Congress is nearing agreement on legislation that would undermine the government's ability to provide adequate and affordable housing for the poor. Bold initiatives passed by the House and Senate last year would effectively take public housing away from the people who need it most, and give it to those who do not need it at all. Unless the legislation is significantly modified in conference, it deserves the president's veto.
The legislation laudably attempts to break the cycle of poverty among people in public housing by encouraging more working families to move into their communities. The objective is to promote working-class values in areas plagued by chronic unemployment and welfare dependency. But this well-intended experiment in social engineering is bound to backfire because the approach Congress has chosen is backward.
Rather than expand public housing programs to accommodate the working families lawmakers hope to attract, the bills would make it more difficult for people with the most urgent financial needs to be eligible for existing public housing.
The Senate version of the legislation, sponsored by Florida's Connie Mack, is less onerous than New York Rep. Rick Lazio's bill that passed the House last year. But both measures have serious problems. The Senate legislation would cut by about 20 percent the number of new public housing units available for the poor. It would do this through attrition, not eviction, but it still could cause a housing crunch for the needy. The bill would also reduce by nearly a third the number of Section 8 vouchers that allow poor families to rent private housing units of their choice.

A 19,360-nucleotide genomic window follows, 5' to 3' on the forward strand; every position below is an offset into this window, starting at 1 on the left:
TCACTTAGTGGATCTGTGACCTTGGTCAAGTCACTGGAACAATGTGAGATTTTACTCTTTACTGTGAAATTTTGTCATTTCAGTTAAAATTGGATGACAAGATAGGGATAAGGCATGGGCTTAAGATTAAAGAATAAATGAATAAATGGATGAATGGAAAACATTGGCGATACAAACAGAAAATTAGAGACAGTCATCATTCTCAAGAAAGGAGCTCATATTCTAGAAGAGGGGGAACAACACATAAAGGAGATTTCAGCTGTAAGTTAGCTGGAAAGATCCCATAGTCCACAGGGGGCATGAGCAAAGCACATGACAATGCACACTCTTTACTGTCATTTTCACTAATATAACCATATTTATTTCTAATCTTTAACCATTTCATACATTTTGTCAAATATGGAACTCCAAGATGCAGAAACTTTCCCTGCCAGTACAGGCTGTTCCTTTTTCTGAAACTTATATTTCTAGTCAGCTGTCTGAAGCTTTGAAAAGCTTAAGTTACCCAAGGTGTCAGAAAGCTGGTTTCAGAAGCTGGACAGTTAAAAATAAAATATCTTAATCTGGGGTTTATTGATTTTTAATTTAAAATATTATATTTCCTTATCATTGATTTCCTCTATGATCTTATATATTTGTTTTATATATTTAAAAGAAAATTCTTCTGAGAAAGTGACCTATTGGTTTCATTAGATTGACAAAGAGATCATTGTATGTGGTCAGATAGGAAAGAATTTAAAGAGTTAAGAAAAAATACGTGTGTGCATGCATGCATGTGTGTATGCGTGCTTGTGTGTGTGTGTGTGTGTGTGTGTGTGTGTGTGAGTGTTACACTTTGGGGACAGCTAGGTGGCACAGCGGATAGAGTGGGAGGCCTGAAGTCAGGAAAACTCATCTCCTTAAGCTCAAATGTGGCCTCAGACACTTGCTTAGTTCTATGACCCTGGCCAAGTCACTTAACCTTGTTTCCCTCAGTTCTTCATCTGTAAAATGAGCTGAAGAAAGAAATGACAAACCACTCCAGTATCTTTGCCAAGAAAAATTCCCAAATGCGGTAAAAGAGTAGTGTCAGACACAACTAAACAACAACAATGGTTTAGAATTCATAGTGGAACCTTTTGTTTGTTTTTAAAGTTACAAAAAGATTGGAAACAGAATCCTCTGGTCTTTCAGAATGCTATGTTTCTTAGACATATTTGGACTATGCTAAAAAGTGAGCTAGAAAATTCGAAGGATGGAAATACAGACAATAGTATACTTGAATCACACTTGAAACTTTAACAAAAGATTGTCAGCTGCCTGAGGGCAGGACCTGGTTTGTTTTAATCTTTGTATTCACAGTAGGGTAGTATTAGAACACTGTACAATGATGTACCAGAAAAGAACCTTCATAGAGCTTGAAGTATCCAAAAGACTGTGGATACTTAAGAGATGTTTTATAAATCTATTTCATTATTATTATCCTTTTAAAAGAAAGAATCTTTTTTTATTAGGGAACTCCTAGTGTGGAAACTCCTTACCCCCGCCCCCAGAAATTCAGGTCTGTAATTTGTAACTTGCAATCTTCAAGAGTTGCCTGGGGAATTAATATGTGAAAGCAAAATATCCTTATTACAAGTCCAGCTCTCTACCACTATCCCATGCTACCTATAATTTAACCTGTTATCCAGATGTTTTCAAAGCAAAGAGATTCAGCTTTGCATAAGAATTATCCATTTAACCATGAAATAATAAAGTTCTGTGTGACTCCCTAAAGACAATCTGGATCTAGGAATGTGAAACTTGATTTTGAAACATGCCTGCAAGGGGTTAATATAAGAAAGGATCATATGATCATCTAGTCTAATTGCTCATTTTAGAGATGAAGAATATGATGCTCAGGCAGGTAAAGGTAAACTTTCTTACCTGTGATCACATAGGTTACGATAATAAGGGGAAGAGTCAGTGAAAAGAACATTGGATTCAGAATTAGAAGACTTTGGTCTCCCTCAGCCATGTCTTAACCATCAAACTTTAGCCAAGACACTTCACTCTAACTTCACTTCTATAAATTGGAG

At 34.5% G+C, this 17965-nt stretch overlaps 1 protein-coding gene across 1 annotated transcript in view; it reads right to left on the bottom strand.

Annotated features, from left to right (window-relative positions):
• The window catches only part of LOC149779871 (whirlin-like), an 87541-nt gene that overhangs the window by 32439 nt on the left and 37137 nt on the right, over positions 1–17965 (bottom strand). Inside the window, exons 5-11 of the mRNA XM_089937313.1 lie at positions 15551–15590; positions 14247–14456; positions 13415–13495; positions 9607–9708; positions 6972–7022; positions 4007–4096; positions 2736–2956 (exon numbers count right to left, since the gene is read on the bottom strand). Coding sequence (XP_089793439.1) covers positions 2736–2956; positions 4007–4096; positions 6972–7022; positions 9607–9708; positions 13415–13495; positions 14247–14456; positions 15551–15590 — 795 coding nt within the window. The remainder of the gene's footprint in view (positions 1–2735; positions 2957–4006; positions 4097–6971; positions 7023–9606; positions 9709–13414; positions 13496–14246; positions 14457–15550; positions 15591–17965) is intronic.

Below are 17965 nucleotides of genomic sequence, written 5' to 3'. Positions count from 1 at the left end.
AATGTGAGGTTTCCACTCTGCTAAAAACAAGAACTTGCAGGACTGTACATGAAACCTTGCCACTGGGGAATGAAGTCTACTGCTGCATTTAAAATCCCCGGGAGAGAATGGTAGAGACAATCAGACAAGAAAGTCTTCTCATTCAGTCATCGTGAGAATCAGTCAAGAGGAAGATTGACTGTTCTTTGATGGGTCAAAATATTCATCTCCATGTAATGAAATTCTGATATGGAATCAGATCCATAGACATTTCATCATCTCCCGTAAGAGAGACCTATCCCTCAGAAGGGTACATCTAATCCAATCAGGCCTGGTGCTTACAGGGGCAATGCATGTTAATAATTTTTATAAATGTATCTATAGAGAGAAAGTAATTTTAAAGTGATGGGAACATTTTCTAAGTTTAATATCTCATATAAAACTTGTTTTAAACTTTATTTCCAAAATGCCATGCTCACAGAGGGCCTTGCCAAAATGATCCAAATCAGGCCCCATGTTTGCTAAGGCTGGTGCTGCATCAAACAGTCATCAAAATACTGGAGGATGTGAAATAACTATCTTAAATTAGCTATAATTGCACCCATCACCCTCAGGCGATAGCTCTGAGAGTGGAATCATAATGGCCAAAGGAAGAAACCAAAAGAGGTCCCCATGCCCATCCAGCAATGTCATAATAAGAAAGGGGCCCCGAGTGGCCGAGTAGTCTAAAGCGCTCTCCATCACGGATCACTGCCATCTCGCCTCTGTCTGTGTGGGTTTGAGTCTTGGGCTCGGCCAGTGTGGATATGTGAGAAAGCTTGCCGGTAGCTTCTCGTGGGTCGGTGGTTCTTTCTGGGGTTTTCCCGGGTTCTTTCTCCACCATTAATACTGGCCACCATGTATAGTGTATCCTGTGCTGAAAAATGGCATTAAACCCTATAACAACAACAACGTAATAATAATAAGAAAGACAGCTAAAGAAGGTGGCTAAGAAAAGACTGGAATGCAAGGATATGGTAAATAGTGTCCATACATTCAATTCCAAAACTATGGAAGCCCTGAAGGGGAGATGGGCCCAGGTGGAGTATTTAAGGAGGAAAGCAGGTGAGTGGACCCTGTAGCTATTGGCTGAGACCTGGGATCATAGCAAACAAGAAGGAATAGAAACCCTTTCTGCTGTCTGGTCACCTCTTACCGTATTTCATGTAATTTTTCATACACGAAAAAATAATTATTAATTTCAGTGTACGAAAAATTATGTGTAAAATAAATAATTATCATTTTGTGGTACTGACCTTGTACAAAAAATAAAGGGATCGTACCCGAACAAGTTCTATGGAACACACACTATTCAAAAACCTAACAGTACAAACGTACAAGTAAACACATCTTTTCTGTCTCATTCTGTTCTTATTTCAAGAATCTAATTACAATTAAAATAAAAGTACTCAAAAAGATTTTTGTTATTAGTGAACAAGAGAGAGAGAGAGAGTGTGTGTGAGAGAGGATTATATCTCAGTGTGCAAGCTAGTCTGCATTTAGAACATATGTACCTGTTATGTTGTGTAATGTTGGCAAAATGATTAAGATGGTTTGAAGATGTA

Cuts in the House legislation would be even steeper, and one particularly harsh provision would eliminate altogether a requirement that "project-based" public housing be made available to poor families. At the same time, families earning up to three times the poverty level, as much as $35,000, would become eligible for public housing assistance, even though most could afford to pay at least a portion of their own housing costs. Most worrisome, neither measure offers impoverished families ineligible for assistance a viable alternative to the streets.
Thinning out residential areas inhabited by a disproportionate number of people lacking jobs is sensible social policy. But Congress's awkward attempt to accomplish this goal lacks adequate safeguards or a sense of equity. Unless lawmakers write major changes into the compromise legislation they are considering, President Clinton should refuse to sign it.